Habitat: Thrives in shaded areas and can invade lawns and pastures in Texas.

Control: Herbicides and overseeding with warm-season grasses can help manage tall fescue.

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7. Dallisgrass (Paspalum dilatatum):

A coarse-textured perennial grass with distinctive seed heads.

Habitat: Common in lawns and pastures, Dallisgrass competes with desirable grasses for resources.

Control: Herbicides and proper lawn care practices are essential for controlling Dallisgrass.

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8. Quackgrass (Elymus repens):

A cool-season perennial grass with creeping rhizomes and broad leaves.

Habitat: Invades lawns, gardens, and agricultural fields.

Control: Herbicides targeting the rhizomes and regular mowing can help manage quackgrass.

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9. Wiregrass (Aristida spp.):

A wiry, tufted perennial grass often found in open areas and disturbed sites.

Habitat: Thrives in sandy soils and can be problematic in rangelands and pastures.

Control: Prescribed burning and herbicides are common methods for wiregrass control.

10. Lovegrass (Eragrostis spp.):

A group of grasses with delicate seed heads and a preference for sandy soils.

Habitat: Common in pastures and disturbed areas, lovegrass can be invasive.

Control: Herbicides and maintaining healthy pastures help control lovegrass.

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11. Crinkleawn (Trachypogon spicatus):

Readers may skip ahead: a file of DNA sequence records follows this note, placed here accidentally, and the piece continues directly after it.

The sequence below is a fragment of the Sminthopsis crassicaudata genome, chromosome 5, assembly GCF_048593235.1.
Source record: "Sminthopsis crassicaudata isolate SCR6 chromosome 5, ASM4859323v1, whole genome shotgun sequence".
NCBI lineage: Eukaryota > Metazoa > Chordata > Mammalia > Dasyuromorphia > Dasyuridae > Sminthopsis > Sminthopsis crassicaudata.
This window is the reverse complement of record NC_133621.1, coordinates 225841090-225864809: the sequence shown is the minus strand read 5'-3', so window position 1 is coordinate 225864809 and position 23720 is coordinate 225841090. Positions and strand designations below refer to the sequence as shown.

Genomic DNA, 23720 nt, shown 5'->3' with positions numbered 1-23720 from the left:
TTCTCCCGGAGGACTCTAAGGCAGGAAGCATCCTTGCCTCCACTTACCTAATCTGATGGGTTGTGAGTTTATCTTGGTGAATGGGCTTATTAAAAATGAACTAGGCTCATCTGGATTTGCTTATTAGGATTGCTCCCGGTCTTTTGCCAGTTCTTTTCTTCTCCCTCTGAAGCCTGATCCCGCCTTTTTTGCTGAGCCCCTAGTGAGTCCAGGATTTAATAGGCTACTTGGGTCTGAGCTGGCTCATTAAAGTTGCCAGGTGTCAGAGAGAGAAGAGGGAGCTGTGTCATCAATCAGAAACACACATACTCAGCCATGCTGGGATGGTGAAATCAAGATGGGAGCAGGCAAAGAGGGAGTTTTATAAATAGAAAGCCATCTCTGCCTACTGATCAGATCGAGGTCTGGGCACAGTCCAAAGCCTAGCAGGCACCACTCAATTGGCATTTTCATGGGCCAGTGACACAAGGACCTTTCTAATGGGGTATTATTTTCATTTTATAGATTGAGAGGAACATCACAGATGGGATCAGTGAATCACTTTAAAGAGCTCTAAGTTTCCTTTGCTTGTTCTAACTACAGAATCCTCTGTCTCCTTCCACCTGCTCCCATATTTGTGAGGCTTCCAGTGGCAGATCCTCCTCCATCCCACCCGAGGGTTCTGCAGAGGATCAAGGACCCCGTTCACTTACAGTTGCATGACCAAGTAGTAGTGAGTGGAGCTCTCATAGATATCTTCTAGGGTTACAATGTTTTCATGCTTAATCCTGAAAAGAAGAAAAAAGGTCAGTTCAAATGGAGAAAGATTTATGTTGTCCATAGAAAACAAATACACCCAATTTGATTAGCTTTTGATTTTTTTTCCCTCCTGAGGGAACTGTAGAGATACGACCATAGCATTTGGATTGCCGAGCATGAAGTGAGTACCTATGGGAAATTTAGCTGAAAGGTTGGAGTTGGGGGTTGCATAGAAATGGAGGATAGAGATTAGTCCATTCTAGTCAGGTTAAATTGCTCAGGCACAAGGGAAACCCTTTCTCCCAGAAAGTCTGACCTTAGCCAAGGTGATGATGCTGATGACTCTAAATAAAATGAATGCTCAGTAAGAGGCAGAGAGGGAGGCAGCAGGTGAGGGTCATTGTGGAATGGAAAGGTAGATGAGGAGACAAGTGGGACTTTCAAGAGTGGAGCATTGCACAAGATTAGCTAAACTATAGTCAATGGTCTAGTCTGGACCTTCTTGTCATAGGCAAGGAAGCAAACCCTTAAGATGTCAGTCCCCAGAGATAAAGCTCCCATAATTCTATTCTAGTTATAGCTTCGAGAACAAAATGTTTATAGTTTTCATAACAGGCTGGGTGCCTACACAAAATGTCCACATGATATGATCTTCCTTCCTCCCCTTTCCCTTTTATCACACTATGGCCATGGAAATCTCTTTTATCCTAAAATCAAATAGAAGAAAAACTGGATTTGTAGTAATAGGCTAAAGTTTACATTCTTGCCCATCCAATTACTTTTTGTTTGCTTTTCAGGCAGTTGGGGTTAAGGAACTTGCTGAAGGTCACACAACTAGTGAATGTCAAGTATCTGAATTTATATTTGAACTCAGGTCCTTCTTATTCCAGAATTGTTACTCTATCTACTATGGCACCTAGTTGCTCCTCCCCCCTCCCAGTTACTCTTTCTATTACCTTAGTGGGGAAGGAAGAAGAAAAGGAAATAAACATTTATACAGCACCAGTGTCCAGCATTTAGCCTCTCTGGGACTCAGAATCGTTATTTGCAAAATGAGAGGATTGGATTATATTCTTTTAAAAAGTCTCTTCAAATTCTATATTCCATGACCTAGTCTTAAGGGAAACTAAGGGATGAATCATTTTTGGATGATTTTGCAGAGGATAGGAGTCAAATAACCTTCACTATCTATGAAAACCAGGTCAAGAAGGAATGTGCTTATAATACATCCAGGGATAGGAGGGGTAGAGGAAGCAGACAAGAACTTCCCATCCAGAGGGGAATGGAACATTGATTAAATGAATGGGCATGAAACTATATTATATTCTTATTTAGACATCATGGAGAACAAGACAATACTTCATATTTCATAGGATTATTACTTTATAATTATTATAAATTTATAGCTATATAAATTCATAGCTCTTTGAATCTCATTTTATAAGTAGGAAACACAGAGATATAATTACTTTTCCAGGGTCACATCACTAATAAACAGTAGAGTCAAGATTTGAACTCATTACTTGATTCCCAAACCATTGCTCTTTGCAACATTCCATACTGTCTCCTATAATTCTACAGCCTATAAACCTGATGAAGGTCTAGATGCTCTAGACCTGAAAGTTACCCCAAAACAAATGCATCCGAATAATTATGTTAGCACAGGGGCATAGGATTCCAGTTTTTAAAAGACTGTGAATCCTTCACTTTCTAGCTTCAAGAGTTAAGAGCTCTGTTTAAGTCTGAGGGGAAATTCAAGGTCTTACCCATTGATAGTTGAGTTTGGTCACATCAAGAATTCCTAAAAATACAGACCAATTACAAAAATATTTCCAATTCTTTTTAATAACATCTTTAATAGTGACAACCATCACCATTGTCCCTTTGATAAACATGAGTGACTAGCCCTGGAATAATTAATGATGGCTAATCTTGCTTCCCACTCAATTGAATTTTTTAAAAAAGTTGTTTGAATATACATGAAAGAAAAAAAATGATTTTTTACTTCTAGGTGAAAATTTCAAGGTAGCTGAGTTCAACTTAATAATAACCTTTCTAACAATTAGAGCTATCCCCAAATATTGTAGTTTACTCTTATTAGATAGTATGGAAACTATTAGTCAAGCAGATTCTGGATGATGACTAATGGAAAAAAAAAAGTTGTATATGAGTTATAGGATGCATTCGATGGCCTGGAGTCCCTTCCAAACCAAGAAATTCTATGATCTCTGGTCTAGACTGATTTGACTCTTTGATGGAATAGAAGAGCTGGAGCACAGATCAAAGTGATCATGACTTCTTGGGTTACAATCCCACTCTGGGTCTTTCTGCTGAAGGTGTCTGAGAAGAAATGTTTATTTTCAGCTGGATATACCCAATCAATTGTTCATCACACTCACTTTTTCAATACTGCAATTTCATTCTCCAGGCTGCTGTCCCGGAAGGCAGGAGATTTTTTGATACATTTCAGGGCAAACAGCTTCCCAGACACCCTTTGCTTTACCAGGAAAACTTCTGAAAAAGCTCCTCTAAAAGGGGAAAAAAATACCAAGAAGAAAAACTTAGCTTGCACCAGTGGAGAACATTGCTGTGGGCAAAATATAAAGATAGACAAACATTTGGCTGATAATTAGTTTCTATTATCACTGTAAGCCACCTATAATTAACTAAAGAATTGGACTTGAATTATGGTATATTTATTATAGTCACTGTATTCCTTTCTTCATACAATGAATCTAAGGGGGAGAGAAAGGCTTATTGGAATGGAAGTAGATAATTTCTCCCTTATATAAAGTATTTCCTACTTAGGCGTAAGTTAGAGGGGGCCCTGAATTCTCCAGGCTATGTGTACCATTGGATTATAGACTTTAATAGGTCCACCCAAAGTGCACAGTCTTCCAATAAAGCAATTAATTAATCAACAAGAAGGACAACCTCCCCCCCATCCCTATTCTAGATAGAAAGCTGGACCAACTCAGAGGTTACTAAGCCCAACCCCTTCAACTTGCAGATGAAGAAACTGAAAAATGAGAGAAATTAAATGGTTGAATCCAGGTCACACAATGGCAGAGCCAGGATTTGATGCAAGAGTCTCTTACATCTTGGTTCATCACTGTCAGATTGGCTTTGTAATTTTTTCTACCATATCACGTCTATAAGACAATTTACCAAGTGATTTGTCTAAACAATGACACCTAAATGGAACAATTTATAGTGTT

A perennial grass with distinctive crinkled leaves and seed heads.

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Habitat: Found in grasslands and open areas, it can compete with desirable grasses.

Control: Herbicides and proper land management are crucial for crinkleawn control.

12. Texas Bluegrass (Poa arachnifera):

A cool-season grass with blue-green leaves and a bunchgrass growth habit.

Habitat: Thrives in moist areas, but can invade lawns and pastures.

Control: Warm-season grass establishment and proper irrigation help manage Texas bluegrass.

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13. Crowfootgrass (Dactyloctenium aegyptium):

An annual grass with distinctive crowfoot-shaped seed heads.

Habitat: Common in lawns, gardens, and disturbed areas.

Control: Herbicides and proper lawn care practices are effective for crowfootgrass control.

14. Curly Mesquite (Hilaria belangeri):

A perennial grass with curly seed heads, often found in arid regions.

Habitat: Thrives in sandy soils and competes with other grasses in pastures.